>>289 >It ruins your brain though I looked into that a few years back, and it seemed like the research on that was inconclusive, largely due to bias in the studies. >Lost a good friend to drugs so I'm not a fan tbh Please don't think of weed as being similar to stuff like crack and meth. They're really not the same. Weed is a much milder experience. Comparable to caffeine I'd say. Probably a bit more intense than that. And it's not super addictive like those drugs either, again kinda like how caffeine is addictive but not super addictive.
Universal Healthcare. I'm sure you can guess from that alone where I'm from. Imagine dying because you're too poor to afford a hospital trip or a doctor's appointment.
>>315 Medicare and Medicaid work pretty well. And you cannot be turned down at the ER.
>>315 >Where I'm from A place where you wait forever on lists and then die while they give preferential treatment to third world immigrants.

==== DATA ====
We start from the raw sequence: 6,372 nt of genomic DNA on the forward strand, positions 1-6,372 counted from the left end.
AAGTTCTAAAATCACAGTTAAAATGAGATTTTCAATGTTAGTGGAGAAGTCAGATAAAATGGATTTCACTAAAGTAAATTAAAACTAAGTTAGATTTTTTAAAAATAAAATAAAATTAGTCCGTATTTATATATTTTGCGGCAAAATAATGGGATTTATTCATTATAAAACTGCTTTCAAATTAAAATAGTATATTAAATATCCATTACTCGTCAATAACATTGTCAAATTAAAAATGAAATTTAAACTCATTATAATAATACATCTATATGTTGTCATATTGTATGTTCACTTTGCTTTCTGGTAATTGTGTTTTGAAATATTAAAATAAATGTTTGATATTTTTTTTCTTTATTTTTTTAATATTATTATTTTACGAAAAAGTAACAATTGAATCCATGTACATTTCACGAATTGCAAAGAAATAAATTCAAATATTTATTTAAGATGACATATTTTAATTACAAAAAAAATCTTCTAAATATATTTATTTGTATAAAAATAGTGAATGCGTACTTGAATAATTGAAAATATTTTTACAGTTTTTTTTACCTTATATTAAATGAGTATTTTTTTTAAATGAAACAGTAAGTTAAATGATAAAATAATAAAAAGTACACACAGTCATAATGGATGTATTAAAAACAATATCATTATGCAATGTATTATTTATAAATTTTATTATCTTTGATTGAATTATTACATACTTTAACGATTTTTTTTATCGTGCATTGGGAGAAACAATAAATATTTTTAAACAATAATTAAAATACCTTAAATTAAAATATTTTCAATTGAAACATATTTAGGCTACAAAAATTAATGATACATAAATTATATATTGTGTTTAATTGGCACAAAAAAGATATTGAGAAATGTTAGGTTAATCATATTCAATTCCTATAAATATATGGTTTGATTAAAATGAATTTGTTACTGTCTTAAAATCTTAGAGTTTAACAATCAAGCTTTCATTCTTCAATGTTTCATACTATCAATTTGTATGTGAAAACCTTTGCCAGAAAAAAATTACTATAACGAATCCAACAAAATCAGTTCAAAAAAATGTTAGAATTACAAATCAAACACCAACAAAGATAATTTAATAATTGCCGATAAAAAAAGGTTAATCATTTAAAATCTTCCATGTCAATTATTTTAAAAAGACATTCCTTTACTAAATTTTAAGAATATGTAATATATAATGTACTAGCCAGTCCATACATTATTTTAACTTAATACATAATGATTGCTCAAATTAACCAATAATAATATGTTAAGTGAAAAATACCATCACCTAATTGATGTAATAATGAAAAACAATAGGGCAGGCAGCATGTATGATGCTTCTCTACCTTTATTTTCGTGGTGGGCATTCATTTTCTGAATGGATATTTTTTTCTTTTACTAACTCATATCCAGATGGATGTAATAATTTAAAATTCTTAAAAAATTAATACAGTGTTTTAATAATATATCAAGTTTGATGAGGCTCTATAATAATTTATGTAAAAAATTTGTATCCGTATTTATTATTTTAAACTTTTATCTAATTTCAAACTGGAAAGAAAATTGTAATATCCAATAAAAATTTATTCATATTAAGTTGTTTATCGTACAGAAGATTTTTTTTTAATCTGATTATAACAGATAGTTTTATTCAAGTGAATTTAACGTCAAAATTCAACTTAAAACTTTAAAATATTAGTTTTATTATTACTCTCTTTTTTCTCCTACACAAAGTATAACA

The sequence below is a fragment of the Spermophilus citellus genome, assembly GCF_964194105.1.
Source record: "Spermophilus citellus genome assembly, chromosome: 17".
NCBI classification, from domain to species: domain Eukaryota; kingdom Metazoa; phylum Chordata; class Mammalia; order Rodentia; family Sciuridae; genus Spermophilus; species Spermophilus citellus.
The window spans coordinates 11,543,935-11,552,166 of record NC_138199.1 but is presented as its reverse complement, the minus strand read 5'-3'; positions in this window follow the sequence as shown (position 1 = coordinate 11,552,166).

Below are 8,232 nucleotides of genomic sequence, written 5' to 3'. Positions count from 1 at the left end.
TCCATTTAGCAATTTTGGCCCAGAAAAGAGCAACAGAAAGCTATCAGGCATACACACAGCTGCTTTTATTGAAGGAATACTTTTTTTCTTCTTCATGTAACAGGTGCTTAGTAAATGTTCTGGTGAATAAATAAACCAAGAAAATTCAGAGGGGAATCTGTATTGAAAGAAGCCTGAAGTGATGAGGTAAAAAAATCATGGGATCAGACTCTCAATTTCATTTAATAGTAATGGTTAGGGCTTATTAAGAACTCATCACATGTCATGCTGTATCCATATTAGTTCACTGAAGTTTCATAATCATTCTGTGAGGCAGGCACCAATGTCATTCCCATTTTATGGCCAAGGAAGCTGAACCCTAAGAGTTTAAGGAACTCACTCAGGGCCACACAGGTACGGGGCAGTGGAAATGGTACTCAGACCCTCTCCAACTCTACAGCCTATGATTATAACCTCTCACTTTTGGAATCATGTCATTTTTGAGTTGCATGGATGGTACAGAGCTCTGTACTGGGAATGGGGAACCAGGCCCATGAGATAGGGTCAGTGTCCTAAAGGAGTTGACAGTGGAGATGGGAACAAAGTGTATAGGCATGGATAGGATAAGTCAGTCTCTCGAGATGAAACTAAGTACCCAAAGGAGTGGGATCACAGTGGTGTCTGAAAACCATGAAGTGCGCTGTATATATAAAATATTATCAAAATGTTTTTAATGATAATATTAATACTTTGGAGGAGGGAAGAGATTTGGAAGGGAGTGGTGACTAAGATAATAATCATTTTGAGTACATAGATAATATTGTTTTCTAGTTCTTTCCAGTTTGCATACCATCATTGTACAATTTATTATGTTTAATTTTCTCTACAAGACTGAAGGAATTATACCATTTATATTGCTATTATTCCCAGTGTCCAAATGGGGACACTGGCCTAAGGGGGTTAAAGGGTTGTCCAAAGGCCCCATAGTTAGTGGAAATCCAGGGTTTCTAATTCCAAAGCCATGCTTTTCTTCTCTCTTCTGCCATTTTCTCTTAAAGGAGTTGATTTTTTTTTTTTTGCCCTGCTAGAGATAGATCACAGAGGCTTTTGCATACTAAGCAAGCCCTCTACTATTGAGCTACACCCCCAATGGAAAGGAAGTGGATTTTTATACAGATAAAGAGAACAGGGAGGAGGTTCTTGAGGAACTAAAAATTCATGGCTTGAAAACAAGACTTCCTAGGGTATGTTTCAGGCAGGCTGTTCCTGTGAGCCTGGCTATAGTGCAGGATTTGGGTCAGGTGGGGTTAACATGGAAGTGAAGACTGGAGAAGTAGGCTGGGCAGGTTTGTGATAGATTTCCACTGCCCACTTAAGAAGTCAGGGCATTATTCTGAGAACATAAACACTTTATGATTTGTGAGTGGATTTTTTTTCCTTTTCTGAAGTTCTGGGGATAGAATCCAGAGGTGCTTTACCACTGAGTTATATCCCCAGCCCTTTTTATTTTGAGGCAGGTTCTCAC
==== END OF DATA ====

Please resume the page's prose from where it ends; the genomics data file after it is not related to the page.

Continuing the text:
>>390 That's an issue with the implementation of your countries national healthcare service, not the idea of it. The problem should be fixed at its source, not worked around by just cutting out the entire system. That's like fixing a tooth ache by pulling out the aching tooth. >>316 You have a point, and I am glad for the existence of medicare and medicaid. They alleviate my 2 biggest issues with privatized healthcare. Still, I feel like a fully nationalized healthcare system is the better option. How specifically its done is not as important to me. The hospitals and doctors offices themselves could be government owned, or hired by the government, or just payed for by government issued insurance. As long as everyone has access to healthcare and doesn't have to fear it costing too much.